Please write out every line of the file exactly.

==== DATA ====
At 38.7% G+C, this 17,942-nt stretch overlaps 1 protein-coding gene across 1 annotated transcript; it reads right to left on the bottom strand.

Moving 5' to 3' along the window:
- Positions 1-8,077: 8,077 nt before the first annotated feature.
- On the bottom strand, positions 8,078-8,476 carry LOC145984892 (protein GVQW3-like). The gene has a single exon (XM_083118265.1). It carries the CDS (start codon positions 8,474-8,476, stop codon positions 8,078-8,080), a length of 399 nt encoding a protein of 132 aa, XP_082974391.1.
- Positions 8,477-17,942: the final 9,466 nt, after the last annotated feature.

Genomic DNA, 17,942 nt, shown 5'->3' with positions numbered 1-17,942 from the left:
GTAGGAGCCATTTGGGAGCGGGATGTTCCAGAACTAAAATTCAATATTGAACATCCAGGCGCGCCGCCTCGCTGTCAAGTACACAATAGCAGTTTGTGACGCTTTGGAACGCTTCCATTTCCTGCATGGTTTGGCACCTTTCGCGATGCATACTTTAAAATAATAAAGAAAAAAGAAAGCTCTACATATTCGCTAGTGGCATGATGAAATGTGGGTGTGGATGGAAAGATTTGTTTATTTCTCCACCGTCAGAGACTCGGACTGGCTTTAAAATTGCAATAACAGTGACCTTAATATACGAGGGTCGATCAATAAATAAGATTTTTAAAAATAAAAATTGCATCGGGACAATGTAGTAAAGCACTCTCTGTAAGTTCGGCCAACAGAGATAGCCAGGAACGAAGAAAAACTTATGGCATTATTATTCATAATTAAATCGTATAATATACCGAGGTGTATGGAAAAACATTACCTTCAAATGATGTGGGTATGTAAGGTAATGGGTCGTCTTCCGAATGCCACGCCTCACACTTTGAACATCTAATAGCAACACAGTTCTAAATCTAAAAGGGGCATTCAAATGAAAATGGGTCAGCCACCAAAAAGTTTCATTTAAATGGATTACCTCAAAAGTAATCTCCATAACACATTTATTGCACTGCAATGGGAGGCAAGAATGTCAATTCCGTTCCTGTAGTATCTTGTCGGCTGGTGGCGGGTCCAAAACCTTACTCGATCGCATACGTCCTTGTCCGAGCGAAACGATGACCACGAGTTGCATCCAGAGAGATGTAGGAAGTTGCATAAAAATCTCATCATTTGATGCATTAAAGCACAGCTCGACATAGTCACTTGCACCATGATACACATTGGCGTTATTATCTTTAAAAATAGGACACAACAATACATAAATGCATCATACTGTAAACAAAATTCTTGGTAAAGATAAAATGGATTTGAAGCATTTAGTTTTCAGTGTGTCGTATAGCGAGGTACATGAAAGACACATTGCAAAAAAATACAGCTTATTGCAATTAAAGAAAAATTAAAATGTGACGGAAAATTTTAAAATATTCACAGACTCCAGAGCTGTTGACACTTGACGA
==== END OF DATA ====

At 38.7% G+C, this 17,942-nt stretch overlaps 1 protein-coding gene across 1 annotated transcript; it reads right to left on the bottom strand.

Moving 5' to 3' along the window:
- Positions 1-8,077: 8,077 nt before the first annotated feature.
- On the bottom strand, positions 8,078-8,476 carry LOC145984892 (protein GVQW3-like). The gene has a single exon (XM_083118265.1). It carries the CDS (start codon positions 8,474-8,476, stop codon positions 8,078-8,080), a length of 399 nt encoding a protein of 132 aa, XP_082974391.1.
- Positions 8,477-17,942: the final 9,466 nt, after the last annotated feature.

Genomic DNA, 17,942 nt, shown 5'->3' with positions numbered 1-17,942 from the left:
GTAGGAGCCATTTGGGAGCGGGATGTTCCAGAACTAAAATTCAATATTGAACATCCAGGCGCGCCGCCTCGCTGTCAAGTACACAATAGCAGTTTGTGACGCTTTGGAACGCTTCCATTTCCTGCATGGTTTGGCACCTTTCGCGATGCATACTTTAAAATAATAAAGAAAAAAGAAAGCTCTACATATTCGCTAGTGGCATGATGAAATGTGGGTGTGGATGGAAAGATTTGTTTATTTCTCCACCGTCAGAGACTCGGACTGGCTTTAAAATTGCAATAACAGTGACCTTAATATACGAGGGTCGATCAATAAATAAGATTTTTAAAAATAAAAATTGCATCGGGACAATGTAGTAAAGCACTCTCTGTAAGTTCGGCCAACAGAGATAGCCAGGAACGAAGAAAAACTTATGGCATTATTATTCATAATTAAATCGTATAATATACCGAGGTGTATGGAAAAACATTACCTTCAAATGATGTGGGTATGTAAGGTAATGGGTCGTCTTCCGAATGCCACGCCTCACACTTTGAACATCTAATAGCAACACAGTTCTAAATCTAAAAGGGGCATTCAAATGAAAATGGGTCAGCCACCAAAAAGTTTCATTTAAATGGATTACCTCAAAAGTAATCTCCATAACACATTTATTGCACTGCAATGGGAGGCAAGAATGTCAATTCCGTTCCTGTAGTATCTTGTCGGCTGGTGGCGGGTCCAAAACCTTACTCGATCGCATACGTCCTTGTCCGAGCGAAACGATGACCACGAGTTGCATCCAGAGAGATGTAGGAAGTTGCATAAAAATCTCATCATTTGATGCATTAAAGCACAGCTCGACATAGTCACTTGCACCATGATACACATTGGCGTTATTATCTTTAAAAATAGGACACAACAATACATAAATGCATCATACTGTAAACAAAATTCTTGGTAAAGATAAAATGGATTTGAAGCATTTAGTTTTCAGTGTGTCGTATAGCGAGGTACATGAAAGACACATTGCAAAAAAATACAGCTTATTGCAATTAAAGAAAAATTAAAATGTGACGGAAAATTTTAAAATATTCACAGACTCCAGAGCTGTTGACACTTGACGA